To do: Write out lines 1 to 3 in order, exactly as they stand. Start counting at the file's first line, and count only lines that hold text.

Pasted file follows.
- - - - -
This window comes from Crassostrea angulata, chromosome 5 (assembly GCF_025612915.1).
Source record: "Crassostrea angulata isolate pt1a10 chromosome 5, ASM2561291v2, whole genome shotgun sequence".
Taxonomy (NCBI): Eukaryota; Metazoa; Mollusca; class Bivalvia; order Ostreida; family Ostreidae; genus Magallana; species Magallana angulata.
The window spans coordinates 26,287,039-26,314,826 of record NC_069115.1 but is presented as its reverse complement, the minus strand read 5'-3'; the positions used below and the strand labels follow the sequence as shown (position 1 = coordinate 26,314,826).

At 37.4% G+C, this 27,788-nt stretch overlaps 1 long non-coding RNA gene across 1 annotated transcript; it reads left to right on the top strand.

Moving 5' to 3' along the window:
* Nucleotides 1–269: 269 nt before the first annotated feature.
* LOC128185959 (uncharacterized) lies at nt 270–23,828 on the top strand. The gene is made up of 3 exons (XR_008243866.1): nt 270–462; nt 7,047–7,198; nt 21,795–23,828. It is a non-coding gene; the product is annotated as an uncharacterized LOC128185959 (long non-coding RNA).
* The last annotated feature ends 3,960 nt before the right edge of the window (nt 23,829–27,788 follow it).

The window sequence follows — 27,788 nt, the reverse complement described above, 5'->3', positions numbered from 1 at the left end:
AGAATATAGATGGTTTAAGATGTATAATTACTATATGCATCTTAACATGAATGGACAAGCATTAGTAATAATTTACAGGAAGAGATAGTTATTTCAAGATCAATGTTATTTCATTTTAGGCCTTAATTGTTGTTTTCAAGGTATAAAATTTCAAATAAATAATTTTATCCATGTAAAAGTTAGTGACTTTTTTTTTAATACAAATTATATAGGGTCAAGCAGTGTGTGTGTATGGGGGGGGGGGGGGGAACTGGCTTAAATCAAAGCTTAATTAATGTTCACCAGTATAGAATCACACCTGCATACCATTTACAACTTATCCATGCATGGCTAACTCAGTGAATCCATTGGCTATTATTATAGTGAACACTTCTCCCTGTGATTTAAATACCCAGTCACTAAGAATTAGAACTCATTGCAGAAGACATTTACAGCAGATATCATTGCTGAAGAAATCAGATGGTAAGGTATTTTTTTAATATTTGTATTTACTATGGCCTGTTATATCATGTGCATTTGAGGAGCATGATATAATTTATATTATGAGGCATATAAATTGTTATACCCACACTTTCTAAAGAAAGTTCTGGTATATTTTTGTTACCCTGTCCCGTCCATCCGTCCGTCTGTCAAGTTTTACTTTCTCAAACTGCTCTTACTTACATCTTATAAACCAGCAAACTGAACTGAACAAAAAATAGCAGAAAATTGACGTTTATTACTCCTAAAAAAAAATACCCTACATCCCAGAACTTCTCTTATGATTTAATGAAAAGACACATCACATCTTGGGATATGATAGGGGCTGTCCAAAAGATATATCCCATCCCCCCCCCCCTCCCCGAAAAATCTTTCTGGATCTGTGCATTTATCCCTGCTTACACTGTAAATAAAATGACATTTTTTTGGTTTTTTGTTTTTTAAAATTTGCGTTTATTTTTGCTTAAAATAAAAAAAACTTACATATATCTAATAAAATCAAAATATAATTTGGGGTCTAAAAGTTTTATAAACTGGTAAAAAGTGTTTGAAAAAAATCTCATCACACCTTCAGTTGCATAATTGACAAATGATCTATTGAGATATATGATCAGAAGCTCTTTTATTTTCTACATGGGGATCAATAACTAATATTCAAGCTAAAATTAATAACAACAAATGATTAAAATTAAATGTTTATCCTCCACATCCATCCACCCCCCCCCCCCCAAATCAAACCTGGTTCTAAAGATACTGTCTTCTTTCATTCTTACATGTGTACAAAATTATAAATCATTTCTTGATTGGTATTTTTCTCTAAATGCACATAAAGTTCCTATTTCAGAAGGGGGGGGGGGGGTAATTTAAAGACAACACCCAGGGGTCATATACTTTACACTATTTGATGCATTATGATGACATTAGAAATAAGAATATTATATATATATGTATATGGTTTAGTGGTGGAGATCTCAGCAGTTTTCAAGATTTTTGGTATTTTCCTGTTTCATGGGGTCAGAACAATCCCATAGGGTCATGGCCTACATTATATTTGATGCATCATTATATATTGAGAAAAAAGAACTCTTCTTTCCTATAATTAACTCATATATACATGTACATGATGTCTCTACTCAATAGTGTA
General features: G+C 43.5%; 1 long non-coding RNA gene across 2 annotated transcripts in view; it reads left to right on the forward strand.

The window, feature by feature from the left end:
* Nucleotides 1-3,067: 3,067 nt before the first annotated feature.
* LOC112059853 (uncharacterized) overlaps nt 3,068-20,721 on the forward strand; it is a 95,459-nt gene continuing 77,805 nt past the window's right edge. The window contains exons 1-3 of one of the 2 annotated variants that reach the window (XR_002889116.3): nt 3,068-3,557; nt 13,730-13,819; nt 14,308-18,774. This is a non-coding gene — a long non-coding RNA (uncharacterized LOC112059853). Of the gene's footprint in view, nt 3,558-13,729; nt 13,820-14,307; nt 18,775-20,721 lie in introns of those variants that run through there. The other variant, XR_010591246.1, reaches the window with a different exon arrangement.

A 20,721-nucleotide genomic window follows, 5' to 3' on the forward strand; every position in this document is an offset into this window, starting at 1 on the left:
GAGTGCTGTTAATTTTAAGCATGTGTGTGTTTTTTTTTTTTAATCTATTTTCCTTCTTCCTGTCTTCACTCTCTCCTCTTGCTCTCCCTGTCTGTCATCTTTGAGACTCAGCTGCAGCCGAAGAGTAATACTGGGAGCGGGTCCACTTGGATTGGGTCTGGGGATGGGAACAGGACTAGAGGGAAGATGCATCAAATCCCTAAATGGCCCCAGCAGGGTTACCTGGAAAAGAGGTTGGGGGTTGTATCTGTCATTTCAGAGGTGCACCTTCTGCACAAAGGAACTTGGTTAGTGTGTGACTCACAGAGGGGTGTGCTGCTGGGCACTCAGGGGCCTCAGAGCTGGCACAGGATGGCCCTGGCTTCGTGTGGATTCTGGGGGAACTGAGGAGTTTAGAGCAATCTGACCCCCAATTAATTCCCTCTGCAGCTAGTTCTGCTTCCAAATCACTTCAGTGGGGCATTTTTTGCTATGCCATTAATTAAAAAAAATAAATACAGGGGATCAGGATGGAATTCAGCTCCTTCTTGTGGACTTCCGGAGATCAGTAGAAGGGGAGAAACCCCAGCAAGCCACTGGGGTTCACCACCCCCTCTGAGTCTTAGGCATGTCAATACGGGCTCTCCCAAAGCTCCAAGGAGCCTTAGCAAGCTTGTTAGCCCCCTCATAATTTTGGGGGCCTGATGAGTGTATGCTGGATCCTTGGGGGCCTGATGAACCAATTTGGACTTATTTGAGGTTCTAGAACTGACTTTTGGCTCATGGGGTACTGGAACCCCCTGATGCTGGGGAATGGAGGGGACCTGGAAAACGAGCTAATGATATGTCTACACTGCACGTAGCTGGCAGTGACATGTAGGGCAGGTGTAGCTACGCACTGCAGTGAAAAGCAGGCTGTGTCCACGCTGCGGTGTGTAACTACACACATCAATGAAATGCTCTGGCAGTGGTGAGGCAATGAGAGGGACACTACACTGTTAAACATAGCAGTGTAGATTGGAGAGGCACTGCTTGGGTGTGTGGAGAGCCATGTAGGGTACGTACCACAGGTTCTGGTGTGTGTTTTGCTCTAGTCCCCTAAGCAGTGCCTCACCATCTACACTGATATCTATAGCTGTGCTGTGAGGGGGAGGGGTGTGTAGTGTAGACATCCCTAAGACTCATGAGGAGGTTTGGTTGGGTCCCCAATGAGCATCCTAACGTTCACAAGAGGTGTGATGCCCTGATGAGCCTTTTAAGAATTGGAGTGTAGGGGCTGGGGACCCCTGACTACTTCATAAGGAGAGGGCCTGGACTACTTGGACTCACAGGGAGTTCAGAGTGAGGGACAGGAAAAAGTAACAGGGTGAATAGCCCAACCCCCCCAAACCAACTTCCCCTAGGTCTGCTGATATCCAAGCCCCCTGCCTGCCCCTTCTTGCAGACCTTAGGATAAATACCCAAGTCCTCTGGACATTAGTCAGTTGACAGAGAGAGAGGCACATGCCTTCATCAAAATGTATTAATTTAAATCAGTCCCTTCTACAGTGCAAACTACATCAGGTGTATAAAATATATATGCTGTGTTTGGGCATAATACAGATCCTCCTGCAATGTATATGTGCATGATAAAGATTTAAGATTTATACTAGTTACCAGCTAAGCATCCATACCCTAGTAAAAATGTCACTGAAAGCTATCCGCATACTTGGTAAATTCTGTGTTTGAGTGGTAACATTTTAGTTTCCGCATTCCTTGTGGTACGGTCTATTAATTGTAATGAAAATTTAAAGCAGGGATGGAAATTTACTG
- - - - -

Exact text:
This window comes from Crassostrea angulata, chromosome 5 (assembly GCF_025612915.1).
Source record: "Crassostrea angulata isolate pt1a10 chromosome 5, ASM2561291v2, whole genome shotgun sequence".
Taxonomy (NCBI): Eukaryota; Metazoa; Mollusca; class Bivalvia; order Ostreida; family Ostreidae; genus Magallana; species Magallana angulata.